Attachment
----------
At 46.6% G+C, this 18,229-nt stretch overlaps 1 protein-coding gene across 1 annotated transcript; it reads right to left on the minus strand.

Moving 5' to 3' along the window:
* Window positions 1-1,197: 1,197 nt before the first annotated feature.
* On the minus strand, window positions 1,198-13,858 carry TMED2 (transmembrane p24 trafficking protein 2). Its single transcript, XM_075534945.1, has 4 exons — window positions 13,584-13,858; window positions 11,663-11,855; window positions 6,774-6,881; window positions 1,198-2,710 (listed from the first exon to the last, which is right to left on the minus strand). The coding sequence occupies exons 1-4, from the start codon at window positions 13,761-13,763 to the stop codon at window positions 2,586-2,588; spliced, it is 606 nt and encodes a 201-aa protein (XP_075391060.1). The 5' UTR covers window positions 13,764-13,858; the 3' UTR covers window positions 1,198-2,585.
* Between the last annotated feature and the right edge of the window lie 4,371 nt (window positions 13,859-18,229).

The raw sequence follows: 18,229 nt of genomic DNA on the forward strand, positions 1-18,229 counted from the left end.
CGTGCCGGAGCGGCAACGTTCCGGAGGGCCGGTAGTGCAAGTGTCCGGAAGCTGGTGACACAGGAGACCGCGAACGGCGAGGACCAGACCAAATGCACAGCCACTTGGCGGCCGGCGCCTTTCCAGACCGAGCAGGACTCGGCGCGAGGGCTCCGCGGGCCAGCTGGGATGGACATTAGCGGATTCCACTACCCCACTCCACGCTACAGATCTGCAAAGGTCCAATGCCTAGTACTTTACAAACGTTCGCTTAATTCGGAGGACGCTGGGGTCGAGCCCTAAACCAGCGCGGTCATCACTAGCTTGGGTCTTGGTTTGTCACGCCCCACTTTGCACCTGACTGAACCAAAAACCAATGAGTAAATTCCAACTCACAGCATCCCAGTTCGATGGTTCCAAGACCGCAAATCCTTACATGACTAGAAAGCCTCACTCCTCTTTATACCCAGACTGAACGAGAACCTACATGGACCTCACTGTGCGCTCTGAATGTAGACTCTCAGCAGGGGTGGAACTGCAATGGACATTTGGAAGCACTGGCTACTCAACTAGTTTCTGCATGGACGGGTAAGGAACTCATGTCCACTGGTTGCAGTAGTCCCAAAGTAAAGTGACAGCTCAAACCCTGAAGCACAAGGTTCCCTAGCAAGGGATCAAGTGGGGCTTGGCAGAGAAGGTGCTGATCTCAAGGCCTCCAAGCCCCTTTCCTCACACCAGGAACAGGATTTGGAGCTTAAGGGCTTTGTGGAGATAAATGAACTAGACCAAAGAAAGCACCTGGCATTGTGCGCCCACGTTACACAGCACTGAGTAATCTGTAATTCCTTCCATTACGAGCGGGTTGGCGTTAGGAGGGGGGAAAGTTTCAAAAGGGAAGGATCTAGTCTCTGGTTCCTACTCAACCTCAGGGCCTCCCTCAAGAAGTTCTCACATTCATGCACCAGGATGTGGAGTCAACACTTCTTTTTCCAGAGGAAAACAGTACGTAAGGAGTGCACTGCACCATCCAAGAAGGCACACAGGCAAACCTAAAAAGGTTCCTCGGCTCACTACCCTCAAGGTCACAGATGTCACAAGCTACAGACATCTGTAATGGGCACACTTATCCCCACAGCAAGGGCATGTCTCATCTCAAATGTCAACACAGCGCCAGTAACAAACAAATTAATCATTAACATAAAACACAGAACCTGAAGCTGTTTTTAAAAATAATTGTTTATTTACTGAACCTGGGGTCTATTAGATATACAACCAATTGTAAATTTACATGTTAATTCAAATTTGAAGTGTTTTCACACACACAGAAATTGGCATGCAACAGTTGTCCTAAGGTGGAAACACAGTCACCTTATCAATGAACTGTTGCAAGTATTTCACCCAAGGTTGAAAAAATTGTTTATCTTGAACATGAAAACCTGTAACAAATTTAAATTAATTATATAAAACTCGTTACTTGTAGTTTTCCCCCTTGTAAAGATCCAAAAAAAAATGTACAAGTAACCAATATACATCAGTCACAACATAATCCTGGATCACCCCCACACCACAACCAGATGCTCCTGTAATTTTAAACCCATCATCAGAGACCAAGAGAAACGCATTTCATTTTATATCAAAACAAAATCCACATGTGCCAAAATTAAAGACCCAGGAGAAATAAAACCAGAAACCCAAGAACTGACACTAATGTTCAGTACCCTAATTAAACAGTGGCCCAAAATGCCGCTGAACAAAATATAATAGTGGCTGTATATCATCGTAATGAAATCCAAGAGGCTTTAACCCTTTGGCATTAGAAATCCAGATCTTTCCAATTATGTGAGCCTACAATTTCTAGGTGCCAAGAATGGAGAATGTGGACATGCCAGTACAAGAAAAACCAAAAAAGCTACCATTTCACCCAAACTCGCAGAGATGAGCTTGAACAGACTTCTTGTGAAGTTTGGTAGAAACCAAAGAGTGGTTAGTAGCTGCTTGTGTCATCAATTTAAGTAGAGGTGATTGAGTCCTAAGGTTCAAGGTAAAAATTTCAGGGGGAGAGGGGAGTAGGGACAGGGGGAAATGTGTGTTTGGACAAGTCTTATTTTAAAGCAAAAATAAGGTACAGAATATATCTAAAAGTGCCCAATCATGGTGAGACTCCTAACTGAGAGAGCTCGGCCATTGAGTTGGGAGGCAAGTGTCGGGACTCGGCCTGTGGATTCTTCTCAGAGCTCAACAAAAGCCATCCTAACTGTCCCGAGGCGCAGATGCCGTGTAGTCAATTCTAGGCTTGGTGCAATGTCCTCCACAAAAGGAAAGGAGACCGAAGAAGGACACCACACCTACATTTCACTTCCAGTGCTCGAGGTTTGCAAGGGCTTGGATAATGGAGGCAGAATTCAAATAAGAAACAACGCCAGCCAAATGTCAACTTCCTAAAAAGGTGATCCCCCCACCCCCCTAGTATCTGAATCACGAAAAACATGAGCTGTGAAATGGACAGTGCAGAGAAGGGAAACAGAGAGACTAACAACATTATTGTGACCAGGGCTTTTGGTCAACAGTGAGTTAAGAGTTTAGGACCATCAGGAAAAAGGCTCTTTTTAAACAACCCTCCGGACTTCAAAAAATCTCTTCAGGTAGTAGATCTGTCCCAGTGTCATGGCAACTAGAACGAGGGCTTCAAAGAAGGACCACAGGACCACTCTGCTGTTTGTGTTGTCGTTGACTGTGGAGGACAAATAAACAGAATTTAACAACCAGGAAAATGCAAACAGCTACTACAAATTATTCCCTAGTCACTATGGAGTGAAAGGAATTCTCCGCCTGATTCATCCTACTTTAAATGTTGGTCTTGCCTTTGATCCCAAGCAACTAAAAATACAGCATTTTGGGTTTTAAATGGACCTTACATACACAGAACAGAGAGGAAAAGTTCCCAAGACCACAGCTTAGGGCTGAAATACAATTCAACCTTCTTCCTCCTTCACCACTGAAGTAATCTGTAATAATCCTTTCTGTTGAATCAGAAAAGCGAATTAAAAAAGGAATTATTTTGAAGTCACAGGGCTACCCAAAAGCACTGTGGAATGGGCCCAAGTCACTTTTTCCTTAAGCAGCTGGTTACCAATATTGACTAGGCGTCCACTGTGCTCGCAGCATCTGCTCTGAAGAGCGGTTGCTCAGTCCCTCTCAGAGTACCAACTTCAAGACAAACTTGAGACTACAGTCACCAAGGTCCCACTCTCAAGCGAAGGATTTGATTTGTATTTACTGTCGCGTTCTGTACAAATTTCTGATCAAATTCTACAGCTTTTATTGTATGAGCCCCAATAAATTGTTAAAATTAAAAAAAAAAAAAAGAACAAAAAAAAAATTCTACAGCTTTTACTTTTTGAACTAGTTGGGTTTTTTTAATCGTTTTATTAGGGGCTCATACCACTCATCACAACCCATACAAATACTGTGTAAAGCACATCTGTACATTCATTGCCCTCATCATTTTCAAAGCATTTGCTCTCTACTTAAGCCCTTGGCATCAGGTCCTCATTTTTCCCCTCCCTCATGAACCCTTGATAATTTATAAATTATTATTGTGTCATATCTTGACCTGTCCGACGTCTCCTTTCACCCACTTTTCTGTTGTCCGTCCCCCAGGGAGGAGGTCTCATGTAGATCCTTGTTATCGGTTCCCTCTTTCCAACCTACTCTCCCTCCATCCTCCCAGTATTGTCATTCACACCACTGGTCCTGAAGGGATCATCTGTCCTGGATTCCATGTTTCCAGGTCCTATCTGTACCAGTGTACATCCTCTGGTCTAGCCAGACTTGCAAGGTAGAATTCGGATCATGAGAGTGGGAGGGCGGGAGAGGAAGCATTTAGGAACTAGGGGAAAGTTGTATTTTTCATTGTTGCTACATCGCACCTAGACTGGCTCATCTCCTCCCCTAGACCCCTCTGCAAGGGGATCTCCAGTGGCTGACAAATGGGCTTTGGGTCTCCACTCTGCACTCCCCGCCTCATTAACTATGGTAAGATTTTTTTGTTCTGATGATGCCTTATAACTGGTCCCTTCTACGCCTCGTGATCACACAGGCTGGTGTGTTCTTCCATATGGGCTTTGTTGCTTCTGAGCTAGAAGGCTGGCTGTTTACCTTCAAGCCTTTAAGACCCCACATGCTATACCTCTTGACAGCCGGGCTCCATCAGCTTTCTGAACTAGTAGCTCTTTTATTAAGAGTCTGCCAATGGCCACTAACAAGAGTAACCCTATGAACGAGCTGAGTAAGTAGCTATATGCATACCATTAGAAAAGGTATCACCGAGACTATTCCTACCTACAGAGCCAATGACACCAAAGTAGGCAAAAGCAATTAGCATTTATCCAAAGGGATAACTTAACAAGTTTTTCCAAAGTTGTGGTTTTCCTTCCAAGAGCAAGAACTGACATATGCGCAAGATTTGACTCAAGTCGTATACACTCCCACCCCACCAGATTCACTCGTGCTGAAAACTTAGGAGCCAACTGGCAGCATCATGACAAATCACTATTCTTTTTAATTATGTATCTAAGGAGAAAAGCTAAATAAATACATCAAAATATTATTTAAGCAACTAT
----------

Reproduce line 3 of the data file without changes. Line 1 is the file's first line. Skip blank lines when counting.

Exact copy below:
* Window positions 1-1,197: 1,197 nt before the first annotated feature.